Background: Acute Myeloid Leukemia (AML) is the most common acute leukemia in adults and represents a heterogeneous group of clonal hematopoietic stem cell disorders with varying prognosis based on cytogenetic and host factors. Success in treatment of AML is thought to have only improved modestly in recent decades. We aimed to evaluate trends in hospital cost, length of stay, in-hospital mortality, and complication rates in adult patients admitted with active AML. We also sought to elucidate differences in these outcomes in teaching versus non-teaching institutions.
Methods: Using ICD-9 codes for acute myeloid and acute monocytic leukemias, all adult admissions with a primary diagnosis of active AML between 1999-2013 were identified from the Nationwide Inpatient Sample (NIS). Admission information including length of stay (LOS), total charges, and mortality were extracted. Total cost was adjusted for inflation using data from the U.S. Bureau of Labor Statistics. ICD-9 codes were selected to reflect the most common etiologies of in-hospital complications such as clostridium difficile infection (CDI), bacteremia, sepsis, pneumonia, venous thromboembolism (VTE), neutropenic fever, candidiasis, urinary tract infection (UTI), and acute respiratory failure. Rates of these complications were determined over the 15-year interval and compared in subsets of teaching and non-teaching hospitals. Rates of bone marrow transplant were also queried.
Results: We identified 51,684 admissions (weighted N = 247,747) with a primary diagnosis of AML from 1999-2013. Most of the admissions were at teaching hospitals (N = 32,982; weighted N = 158,952). Overall in-hospital mortality was determined to be 19.54%. LOS (days) was found to be longer in teaching (21.04 ±0.10) than in non-teaching (12.25 ±0.11) hospitals (p = .0001). Total charges were also greater in teaching ($157,709 ±1,089) versus non-teaching ($79,167 ±965) hospitals (p = .0001). Of note, after correcting for age, multivariate analysis yielded higher mortality in teaching than in non-teaching hospitals (OR = 1.11, CI: 1.04-1.19). Rates of CDI, bacteremia, neutropenic fever, sepsis, acute respiratory failure, and VTE were higher in teaching hospitals (p < .0001). On the other hand, rates of UTI were lower in teaching (7.31%) than in non-teaching (8.31%) hospitals (p=.0026). Rates of pneumonia and candidiasis did not have a statistically significant difference when comparing the two settings. Bone marrow transplant was more frequently performed at teaching (1.36%) than in non-teaching hospitals (0.56%) (p=.0001). Over the 15-year interval, in-hospital mortality has declined by greater than one third for all AML admissions (p <. 0001). Rates of nearly all of the complications, excluding candidiasis, but including CDI, neutropenic fever, bacteremia, UTI, pneumonia, VTE, and acute respiratory failure have increased during this interval, however. Total charges increased during this time period from $66,678 (±1,567) in 1999 to $197,439 (±4,532) in 2013 (p = .0001), which was greater than the expected inflationary increase to $93,235 over the same time period.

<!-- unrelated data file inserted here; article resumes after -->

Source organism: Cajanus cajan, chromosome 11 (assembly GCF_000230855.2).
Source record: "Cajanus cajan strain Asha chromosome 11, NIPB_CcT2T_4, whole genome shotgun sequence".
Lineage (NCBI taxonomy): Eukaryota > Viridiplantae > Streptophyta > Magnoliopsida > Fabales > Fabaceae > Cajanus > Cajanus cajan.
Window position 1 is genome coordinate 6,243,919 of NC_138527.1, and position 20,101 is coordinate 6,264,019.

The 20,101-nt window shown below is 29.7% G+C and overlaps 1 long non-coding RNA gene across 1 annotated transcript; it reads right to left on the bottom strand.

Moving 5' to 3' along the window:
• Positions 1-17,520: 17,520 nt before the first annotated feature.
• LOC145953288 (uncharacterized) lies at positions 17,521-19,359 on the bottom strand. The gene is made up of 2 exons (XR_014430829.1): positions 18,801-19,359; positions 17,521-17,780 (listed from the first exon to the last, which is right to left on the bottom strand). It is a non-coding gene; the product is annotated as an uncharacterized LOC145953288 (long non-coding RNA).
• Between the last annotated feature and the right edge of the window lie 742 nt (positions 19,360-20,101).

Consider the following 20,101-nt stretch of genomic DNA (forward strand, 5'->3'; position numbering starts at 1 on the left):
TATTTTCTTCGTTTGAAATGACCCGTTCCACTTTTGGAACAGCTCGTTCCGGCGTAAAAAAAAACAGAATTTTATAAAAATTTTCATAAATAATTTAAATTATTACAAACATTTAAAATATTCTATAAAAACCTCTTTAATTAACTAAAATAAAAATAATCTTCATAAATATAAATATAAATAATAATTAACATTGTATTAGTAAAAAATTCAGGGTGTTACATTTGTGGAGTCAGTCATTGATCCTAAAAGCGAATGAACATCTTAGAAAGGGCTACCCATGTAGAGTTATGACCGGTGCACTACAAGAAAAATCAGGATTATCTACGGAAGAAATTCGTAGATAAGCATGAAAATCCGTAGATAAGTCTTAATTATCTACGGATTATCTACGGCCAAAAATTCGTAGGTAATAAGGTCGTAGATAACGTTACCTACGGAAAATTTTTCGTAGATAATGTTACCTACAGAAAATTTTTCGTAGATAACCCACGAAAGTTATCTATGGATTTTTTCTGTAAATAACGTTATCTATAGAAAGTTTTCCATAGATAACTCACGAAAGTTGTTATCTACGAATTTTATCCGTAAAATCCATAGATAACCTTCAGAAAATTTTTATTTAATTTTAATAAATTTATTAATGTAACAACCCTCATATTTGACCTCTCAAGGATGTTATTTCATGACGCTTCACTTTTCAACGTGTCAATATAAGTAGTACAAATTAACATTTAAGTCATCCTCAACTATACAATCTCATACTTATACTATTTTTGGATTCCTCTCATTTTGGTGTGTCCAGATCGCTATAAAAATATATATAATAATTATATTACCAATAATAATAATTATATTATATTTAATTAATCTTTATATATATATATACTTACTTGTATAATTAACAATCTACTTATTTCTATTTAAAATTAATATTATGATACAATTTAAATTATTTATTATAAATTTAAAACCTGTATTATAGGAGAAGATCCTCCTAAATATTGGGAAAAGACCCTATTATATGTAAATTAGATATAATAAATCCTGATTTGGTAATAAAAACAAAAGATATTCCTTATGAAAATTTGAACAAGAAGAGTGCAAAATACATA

Conclusions: Most admissions for AML occurred at teaching institutions. This may be due to increased resource requirements to care for this patient population. In-hospital mortality appears to have improved markedly from 1999-2013 for all admissions for AML, which may be a testament to well-established chemotherapy guidelines, use of less toxic chemotherapy regimens in the elderly, and standardized preventative practices such as the use of high-efficiency particulate air filtration and prophylactic antibiotics. On the other hand, rates of nearly all measured complications have increased during this interval. Given the opposite trend in mortality, we believe this may be in part due to improved surveillance and reporting. Rates of mortality as well several complication rates appear to be higher in teaching than in non-teaching institutions, which may be due to increased medical complexity and more aggressive therapy offered at teaching institutions. Further research is required to determine what additional factors and practice differences are contributing to these discrepancies. Total charges were higher at teaching institutions, which may be due to increased LOS, complication rates, medical complexity and resource consumption.
No relevant conflicts of interest to declare.
Asterisk with author names denotes non-ASH members.